NWD 2016 Exhibit, staff arranging after the event. At the left: Susanne Tak.

MO-Labs is honoured that the NWD 2016 organisers from Freudenthal Institut, Utrecht University, decided to make some of their beautiful historical 3D-models together with some of our 3D-printed modern Math Objects a central part of this year’s exhibition during the “Nationale Wiskunde Dagen” (i.e. national math days) 2016 in the Netherlands. As every year, hundreds of Dutch math teachers came to this traditional event from February 5 to 6 at the Noordwijkerhout NH conference center.

As part of the organising team, it was Susanne Tak’s task to put up an exhibition to accompany this year’s conference. She had the nice idea to bring a small Imaginary exhibition to a new level by adding some of Utrecht’s amazing historical mathematical models and combining them with today’s variants produced by 3D-printing. And she asked MO-Labs, the specialist on modern variants of classical math models, to realize the part of the new models. In the months before the exhibition MO-Labs prepared the 3D-data necessary for the objects by either just scaling models in the MO-Labs database or by designing completely new models.

Our Kummer surface visualisation at the left, our 3D-print of a smoothed version in the middle, and to the right the historical 3D-model (broken in several places).

The rest of the exhibition consisted of some high quality 2d-prints, and three interactive touchscreens. The four printed 2d-images you may see in the picture at the top were also designed by MO-Labs; indeed these are part of the Imaginary exhibition which started its tour around the world in 2008 in Germany. The concept of the Surfer software used in one of the touchscreens is also in large parts ours; indeed, the first version of Surfer from 2008 directly built upon the ideas of our visualisation tool Surfex from 2001 by reducing the number of features and by simplifying the installation process and the user interface in many ways.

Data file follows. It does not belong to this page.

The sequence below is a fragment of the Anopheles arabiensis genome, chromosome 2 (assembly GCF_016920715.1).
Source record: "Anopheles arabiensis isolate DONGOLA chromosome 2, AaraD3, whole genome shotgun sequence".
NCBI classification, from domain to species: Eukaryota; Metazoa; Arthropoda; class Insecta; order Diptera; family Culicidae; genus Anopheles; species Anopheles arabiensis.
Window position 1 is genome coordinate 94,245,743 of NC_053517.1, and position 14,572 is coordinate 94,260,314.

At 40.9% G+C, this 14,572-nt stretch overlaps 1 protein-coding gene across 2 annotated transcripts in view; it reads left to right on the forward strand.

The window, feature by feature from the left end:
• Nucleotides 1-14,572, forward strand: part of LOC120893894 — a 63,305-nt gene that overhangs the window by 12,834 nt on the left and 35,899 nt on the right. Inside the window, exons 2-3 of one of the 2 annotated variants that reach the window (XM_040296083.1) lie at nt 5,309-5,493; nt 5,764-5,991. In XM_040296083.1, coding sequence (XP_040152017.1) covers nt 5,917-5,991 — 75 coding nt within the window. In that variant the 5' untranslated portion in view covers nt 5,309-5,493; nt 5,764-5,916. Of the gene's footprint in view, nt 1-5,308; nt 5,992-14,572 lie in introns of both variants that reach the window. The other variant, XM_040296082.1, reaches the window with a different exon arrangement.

Here, you can review and purchase the 3D-printed models presented at the exhibition, and related ones (such as smaller, cheaper, or more fancy versions). For most objects, you may choose the color you prefer. Feel free to contact us if you have further questions.


Clebsch’s Diagonal Cubic Surface is probably THE most famous mathematical model. Since its first construction in 1872 by hand in plaster, it made its way to numerous collections of mathematical models. In contrast to the historical objects, our modern version only consists of a thin surface and not a hole body of plaster; which is much closer to the abstract mathematical object and which makes it much easier to see important geometrical properties of the object, such as its “holes” and “tunnels”.

Click for more information and variants of the model.


Ruled algebraic surfaces are much simpler in many ways than non-ruled ones. E.g., the complete surface is the union of all lines of a certain family of straight lines. And often, this family can be understood easily. E.g., to construct the given ruled cubic take a point on an ellipse and a point on a line and join them by a line. Now move both points simultaneously and continue taking the lines between them. The ellipse and the line used to generate it are shown on the object.


In 1901, the first so-called Boy surface was constructed by Werner Boy. It is a so-called immersion of the real projective plane in three-space. Its geometry is quite complicated, but one important aspect is easily visible with the model: It contains Moebius strips and is thus non-orientable.


E.E. Kummer constructed and studied quartic surfaces with 16 singularities and several other interesting properties back in 1863. He already mentioned that it is not possible to construct a quartic with more singularities thus turning his surfaces into world record surfaces which cannot be improved. In the following years, several models of this very special object were produced using plaster. Our variant is a smoothed version where alle singularities have been replaced by small tunnels, in this way forming a so-called K3 surface.


It was much later, in the 1930s, that Togliatti proved the existence of a new world record quintic (a surface of degree 5 with 31 singularities). Unfortunately, his construction is not explicit, so we show a construction by Barth from the early 1990s. At the time of Togliatti, it was not clear yet if quintics can have more than 31 singularities, but this was only proved in the early 1980s by Beauville. Since his work, we know that Togliatti’s world record will never be improvable.


The highly symmetric sextic (degree 6) surface with 65 singularities was constructed by Barth around 1996. As we can see from the lower degree history above, small steps in the business of these world record surfaces take a long time, but after Barth’s new discovery, it only took one or two years until Jaffe and Ruberman were able to adapt Beauville’s proof to show that more than 65 singularities may not exist on a sextic. So, this example, again, is a non-improvable world-record. Which is not the case for the next degree, seven, where the current world record is 99, constructed in 2003 by the author.


World records also exist for higher kinds of singularities such as the 15 singularities visible in this object. For higher singularities, much less is known. E.g., until now it is only known that a quintic cannot have more than 20 cusps. So, this surface is still the current world record, but it is not clear if this world record may be improved.